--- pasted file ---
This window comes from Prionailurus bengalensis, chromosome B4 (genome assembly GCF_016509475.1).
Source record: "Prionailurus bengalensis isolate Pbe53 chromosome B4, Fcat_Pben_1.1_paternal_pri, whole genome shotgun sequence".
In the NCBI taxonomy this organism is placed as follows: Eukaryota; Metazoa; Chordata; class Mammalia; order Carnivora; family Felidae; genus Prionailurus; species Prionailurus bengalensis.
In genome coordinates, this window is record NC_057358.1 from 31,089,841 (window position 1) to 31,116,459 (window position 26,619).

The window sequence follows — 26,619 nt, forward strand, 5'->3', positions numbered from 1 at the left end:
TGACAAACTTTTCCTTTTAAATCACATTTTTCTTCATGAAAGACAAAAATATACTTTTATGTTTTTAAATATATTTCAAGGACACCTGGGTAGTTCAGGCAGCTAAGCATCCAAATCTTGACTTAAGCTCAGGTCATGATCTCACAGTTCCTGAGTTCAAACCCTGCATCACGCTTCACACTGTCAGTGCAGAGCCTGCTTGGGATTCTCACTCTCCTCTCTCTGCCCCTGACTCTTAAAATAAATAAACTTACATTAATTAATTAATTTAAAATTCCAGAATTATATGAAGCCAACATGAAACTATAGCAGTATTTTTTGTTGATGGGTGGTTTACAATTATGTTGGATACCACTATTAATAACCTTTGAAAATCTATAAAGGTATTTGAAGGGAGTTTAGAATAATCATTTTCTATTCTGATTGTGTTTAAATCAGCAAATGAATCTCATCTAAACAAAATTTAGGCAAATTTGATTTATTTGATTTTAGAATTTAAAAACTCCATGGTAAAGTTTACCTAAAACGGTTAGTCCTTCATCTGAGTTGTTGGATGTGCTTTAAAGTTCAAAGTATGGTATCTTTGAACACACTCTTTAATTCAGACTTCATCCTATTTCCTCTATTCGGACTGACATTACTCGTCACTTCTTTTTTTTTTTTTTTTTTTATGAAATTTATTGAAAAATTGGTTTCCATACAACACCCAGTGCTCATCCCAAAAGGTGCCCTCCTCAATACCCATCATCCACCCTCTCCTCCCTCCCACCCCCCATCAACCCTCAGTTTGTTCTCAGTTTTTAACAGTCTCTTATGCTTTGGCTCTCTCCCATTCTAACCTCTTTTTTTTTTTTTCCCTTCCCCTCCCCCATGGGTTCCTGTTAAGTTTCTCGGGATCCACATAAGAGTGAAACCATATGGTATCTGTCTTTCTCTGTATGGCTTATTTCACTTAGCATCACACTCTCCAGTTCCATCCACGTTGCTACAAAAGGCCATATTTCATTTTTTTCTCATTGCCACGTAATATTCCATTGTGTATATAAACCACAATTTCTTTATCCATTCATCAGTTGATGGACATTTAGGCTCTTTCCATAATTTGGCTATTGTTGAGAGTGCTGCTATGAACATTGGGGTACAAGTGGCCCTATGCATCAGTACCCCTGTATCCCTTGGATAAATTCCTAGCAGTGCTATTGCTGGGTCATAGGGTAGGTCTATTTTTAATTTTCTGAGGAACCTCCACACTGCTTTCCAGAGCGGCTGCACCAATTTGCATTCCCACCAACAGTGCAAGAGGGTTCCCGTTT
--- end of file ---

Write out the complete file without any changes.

This window comes from Prionailurus bengalensis, chromosome B4 (genome assembly GCF_016509475.1).
Source record: "Prionailurus bengalensis isolate Pbe53 chromosome B4, Fcat_Pben_1.1_paternal_pri, whole genome shotgun sequence".
In the NCBI taxonomy this organism is placed as follows: Eukaryota; Metazoa; Chordata; class Mammalia; order Carnivora; family Felidae; genus Prionailurus; species Prionailurus bengalensis.
In genome coordinates, this window is record NC_057358.1 from 31,089,841 (window position 1) to 31,116,459 (window position 26,619).

The window sequence follows — 26,619 nt, forward strand, 5'->3', positions numbered from 1 at the left end:
TGACAAACTTTTCCTTTTAAATCACATTTTTCTTCATGAAAGACAAAAATATACTTTTATGTTTTTAAATATATTTCAAGGACACCTGGGTAGTTCAGGCAGCTAAGCATCCAAATCTTGACTTAAGCTCAGGTCATGATCTCACAGTTCCTGAGTTCAAACCCTGCATCACGCTTCACACTGTCAGTGCAGAGCCTGCTTGGGATTCTCACTCTCCTCTCTCTGCCCCTGACTCTTAAAATAAATAAACTTACATTAATTAATTAATTTAAAATTCCAGAATTATATGAAGCCAACATGAAACTATAGCAGTATTTTTTGTTGATGGGTGGTTTACAATTATGTTGGATACCACTATTAATAACCTTTGAAAATCTATAAAGGTATTTGAAGGGAGTTTAGAATAATCATTTTCTATTCTGATTGTGTTTAAATCAGCAAATGAATCTCATCTAAACAAAATTTAGGCAAATTTGATTTATTTGATTTTAGAATTTAAAAACTCCATGGTAAAGTTTACCTAAAACGGTTAGTCCTTCATCTGAGTTGTTGGATGTGCTTTAAAGTTCAAAGTATGGTATCTTTGAACACACTCTTTAATTCAGACTTCATCCTATTTCCTCTATTCGGACTGACATTACTCGTCACTTCTTTTTTTTTTTTTTTTTTTATGAAATTTATTGAAAAATTGGTTTCCATACAACACCCAGTGCTCATCCCAAAAGGTGCCCTCCTCAATACCCATCATCCACCCTCTCCTCCCTCCCACCCCCCATCAACCCTCAGTTTGTTCTCAGTTTTTAACAGTCTCTTATGCTTTGGCTCTCTCCCATTCTAACCTCTTTTTTTTTTTTTCCCTTCCCCTCCCCCATGGGTTCCTGTTAAGTTTCTCGGGATCCACATAAGAGTGAAACCATATGGTATCTGTCTTTCTCTGTATGGCTTATTTCACTTAGCATCACACTCTCCAGTTCCATCCACGTTGCTACAAAAGGCCATATTTCATTTTTTTCTCATTGCCACGTAATATTCCATTGTGTATATAAACCACAATTTCTTTATCCATTCATCAGTTGATGGACATTTAGGCTCTTTCCATAATTTGGCTATTGTTGAGAGTGCTGCTATGAACATTGGGGTACAAGTGGCCCTATGCATCAGTACCCCTGTATCCCTTGGATAAATTCCTAGCAGTGCTATTGCTGGGTCATAGGGTAGGTCTATTTTTAATTTTCTGAGGAACCTCCACACTGCTTTCCAGAGCGGCTGCACCAATTTGCATTCCCACCAACAGTGCAAGAGGGTTCCCGTTT